Received: 29 Sep 2016 – Accepted for review: 06 Nov 2016 – Discussion started: 15 Nov 2016
Abstract. Supraglacial debris affects the response of glaciers to climate change by altering the reflectivity of solar radiation and conductive heat flux. To accurately assess the contribution of glacier melts to sea level rise, water resources and natural hazards, it is important to account for the effects of debris. However, due to the practical difficulties of global-scale field measurements, information regarding the spatial distribution of the thickness and thermal properties of debris on glaciers is limited; hence, the effects of debris on glacier melting are not explicitly taken into account in current global glacier models. In this study, we developed a dataset of the thermal resistance of debris on glaciers at 90-m resolution derived from multi-temporal satellite images and satellite-derived radiation data at the global scale, excluding Greenland, Antarctica, and some of the Arctic. We found that supraglacial debris covered 16.8 % of the entire analyzed glacial area. The highest debris cover percentage occurred in New Zealand, and the lowest was in Iceland. The area of thick debris (which suppresses glacier melting) was about two times that of thin debris (which accelerates glacier melting), indicating that the insulation effect of debris to inhibit glacier melting may dominate at the global scale. The distribution of debris was also related to the slope aspect of glaciers. Despite the limitations of this study, the resulting global distribution of the thermal resistance of debris can be incorporated into global glacier models, and hence it provides a solid basis for evaluating the effects of debris on glacial melting.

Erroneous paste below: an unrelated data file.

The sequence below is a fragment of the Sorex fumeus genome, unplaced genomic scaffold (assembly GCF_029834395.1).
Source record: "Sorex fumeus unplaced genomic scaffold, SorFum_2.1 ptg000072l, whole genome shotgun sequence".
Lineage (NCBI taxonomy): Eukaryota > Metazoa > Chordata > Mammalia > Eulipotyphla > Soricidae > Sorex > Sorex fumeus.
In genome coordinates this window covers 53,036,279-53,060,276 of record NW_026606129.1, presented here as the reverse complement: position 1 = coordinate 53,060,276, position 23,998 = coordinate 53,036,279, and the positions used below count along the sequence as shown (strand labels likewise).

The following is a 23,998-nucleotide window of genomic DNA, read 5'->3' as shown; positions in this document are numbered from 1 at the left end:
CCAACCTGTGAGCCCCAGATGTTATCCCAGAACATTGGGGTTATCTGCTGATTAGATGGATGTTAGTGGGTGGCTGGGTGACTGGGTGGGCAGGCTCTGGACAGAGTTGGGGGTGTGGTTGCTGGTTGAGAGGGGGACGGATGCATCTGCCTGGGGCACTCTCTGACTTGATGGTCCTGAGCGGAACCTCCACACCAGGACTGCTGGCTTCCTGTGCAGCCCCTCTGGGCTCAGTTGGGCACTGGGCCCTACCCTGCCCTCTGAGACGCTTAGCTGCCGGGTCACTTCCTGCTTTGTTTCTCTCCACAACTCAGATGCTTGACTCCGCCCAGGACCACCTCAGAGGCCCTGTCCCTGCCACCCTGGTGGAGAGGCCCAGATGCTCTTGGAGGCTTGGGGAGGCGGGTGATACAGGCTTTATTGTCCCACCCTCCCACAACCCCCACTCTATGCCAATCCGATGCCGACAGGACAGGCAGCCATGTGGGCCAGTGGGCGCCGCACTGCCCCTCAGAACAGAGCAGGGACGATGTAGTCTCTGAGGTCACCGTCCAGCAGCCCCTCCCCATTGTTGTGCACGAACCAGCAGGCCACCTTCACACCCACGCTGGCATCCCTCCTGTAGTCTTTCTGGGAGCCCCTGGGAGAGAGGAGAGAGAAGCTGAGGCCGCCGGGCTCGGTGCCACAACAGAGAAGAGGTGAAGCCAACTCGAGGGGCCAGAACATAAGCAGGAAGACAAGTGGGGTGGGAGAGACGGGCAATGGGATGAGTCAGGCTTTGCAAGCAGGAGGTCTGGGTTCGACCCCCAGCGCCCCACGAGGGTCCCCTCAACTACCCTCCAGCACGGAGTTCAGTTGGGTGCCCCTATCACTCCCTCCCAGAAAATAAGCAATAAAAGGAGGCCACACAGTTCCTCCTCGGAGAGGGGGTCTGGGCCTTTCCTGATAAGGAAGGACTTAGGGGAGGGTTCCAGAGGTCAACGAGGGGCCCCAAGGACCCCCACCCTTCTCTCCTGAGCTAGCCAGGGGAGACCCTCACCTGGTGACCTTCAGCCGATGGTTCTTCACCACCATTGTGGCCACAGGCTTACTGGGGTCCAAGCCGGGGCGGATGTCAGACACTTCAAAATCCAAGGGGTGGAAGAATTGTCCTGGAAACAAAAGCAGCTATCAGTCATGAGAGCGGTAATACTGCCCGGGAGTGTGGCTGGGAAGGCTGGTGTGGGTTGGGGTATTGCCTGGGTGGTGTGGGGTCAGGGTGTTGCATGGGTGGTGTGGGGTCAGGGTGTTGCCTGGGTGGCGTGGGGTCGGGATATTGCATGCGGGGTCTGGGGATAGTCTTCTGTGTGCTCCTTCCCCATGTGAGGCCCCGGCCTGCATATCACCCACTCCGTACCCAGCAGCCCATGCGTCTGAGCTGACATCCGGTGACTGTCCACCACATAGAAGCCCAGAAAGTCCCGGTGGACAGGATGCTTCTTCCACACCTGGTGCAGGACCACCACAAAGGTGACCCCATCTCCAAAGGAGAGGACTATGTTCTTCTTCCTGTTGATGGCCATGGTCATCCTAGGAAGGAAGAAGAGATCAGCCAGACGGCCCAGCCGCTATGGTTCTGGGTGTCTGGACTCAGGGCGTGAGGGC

How to cite: Sasaki, O., Noguchi, O., Zhang, Y., Hirabayashi, Y., and Kanae, S.: A global high-resolution map of debris on glaciers derived from multi-temporal ASTER images, The Cryosphere Discuss., https://doi.org/10.5194/tc-2016-222, 2016.
Supraglacial debris is widely spread in many high-relief mountain regions and affects glacier melting rate and resulting runoff, however, there is no global dataset of debris information. Here we present a first global map of thermal resistance of debris on glaciers at 90 m by using multi-temporal satellite images and radiation data. We believe our result provides a solid basis for evaluating debris effects in global glacier models, which could refine future predictions of glacier meltwater.
Supraglacial debris is widely spread in many high-relief mountain regions and affects glacier...